All these appliances could be built today, using current technology. They'd be expensive, but that's not the sticking point. The reason they aren't in your local furniture and hi-fi store is because there isn't the infrastructure to support them. For the screenfridge to work, barcodes need to be replaced by radio tags that can be read from any angle. You aren't going to pass your tub of butter over a scanner each time you put it away, so the fridge needs to be able to track it automatically. That means Electrolux has to work with supermarkets and food companies to change the way products are labeled.

Even then, how does the fridge know whether you're putting back a nearly full tub or an empty one that need to be replaced? And supposing it decides to order a new tub, who's going to take delivery of it and put it into the fridge? You are. Real life is full of real things that can't be converted into ones and zeros.

Clothes, furniture... computers. If you're going to be the brawn that moves everything around, you might as well supply some of the brains. And speaking of brainpower, wired life will involve more planning ahead. There's no point in turning on the coffee machine from your bedroom if it doesn't already contain water and coffee. Turning on the oven from the pub might save you a few minutes, but you won't be able to check if it's empty. Sure, your smart oven will sound the alarm when its contents catch fire, but you'll end up making tea for the fire brigade instead of cooking pizza for yourself.

Wherever you Go

Once your house is totally wired, you could just stay in it and have all those real things delivered. You could even change your name to DotComGuy. More probably, you're going to want to go out and take the internet with you.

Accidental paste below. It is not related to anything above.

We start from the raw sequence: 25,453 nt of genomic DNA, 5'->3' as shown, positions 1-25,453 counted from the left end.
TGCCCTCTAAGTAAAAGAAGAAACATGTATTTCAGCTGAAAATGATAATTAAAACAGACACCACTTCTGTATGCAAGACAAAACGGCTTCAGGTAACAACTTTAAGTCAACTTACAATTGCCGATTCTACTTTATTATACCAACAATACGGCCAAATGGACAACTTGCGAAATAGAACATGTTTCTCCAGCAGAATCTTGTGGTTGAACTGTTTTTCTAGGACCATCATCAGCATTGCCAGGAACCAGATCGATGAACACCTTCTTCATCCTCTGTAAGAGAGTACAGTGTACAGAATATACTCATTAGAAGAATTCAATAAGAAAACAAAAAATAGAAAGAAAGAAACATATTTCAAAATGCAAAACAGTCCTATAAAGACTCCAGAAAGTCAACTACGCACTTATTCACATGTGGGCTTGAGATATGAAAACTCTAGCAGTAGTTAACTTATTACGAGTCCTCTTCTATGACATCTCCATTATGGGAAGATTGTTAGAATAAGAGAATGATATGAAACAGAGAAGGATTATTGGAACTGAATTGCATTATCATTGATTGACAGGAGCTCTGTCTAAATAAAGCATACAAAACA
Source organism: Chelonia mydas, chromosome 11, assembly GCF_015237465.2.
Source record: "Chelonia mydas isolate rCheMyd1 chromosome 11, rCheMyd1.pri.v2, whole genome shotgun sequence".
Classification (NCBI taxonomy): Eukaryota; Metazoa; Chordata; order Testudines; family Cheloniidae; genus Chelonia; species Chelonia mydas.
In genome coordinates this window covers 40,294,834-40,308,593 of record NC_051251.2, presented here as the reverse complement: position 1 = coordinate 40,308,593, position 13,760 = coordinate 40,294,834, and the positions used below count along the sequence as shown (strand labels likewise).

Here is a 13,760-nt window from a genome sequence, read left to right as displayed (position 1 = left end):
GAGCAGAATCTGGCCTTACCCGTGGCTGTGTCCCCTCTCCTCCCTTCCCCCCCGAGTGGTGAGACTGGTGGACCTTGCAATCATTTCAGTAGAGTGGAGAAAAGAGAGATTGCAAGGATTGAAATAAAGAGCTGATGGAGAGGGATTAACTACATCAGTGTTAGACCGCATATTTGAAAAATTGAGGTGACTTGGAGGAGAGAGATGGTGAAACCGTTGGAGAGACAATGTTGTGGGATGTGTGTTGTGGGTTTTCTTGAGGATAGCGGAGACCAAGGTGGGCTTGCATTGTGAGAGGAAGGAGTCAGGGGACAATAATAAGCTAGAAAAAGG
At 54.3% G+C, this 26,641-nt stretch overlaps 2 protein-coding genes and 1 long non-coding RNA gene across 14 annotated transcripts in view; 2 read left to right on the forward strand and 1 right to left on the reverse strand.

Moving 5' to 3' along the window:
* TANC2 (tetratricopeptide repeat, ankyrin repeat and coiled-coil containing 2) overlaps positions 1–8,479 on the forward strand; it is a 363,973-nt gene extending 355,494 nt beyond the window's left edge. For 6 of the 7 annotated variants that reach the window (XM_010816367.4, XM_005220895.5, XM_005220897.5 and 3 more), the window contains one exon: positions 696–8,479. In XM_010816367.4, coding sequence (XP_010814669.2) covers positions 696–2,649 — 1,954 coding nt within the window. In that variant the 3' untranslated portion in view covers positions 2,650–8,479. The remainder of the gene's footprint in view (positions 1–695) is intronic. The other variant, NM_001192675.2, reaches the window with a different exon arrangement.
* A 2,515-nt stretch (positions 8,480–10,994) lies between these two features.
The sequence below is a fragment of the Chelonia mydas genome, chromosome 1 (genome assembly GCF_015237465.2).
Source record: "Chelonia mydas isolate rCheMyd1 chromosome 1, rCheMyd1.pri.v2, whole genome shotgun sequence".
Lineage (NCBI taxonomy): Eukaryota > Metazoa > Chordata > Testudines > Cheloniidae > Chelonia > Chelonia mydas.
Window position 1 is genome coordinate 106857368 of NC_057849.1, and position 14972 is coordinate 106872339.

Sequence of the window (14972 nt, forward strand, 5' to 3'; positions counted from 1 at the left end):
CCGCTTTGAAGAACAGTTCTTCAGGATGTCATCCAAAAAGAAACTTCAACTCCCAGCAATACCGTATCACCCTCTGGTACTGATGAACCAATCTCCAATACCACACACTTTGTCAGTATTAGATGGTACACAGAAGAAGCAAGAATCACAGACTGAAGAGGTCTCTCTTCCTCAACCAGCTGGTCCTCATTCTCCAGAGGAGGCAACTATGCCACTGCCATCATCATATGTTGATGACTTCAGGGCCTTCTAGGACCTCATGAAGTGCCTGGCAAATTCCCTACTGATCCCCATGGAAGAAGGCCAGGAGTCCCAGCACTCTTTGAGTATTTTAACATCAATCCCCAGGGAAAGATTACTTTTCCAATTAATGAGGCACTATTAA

If you're the least bit interested in cell phones, you'll have noticed a lot of fuss about WAP, the Wireless Access Protocol, which enables you to access the internet. It isn't the internet as you know it. Instead, you get selected bits of selected sites, trimmed to suit tiny screens and the 9.6Kbps data transfer rate of GSM networks. (GSM, or Global System for Mobile, is the technology used by digital mobile phone networks in the UK and South Africa). More interesting services are being developed all the time and WAP will soon become full multimedia rich.

Bandwidth is now less of an issue since the inception of GPRS (General Packet Radio Service), a much faster data transfer service.

Everything, Everywhere

Ultimately, you'll need to know whatever you need to know, no matter where you are. Remembering things will be less of an issue, because your technology will tell you where you've been, who you've seen and what you're supposed to be doing next. Being in the right place at the right time won't matter as much either, although there'll still be times when your physical presence is required.

Don't imagine that you'll be able to give up thinking, because you'll still have to make the hard decisions. Do you want to be a firefighter or a brain surgeon? Should you wait for him/her to call? Should we invade Iraq and Iran and get blown to pieces by suicide bombers? Will your kids end up in therapy if you make them eat all their vegetables, including the Brussels sprouts? Technology will bring you information, but it doesn't have all the answers.
About the Author
Sandra Prior runs her own websites at http://usacomputers.rr.nu and http://sacomputers.rr.nu.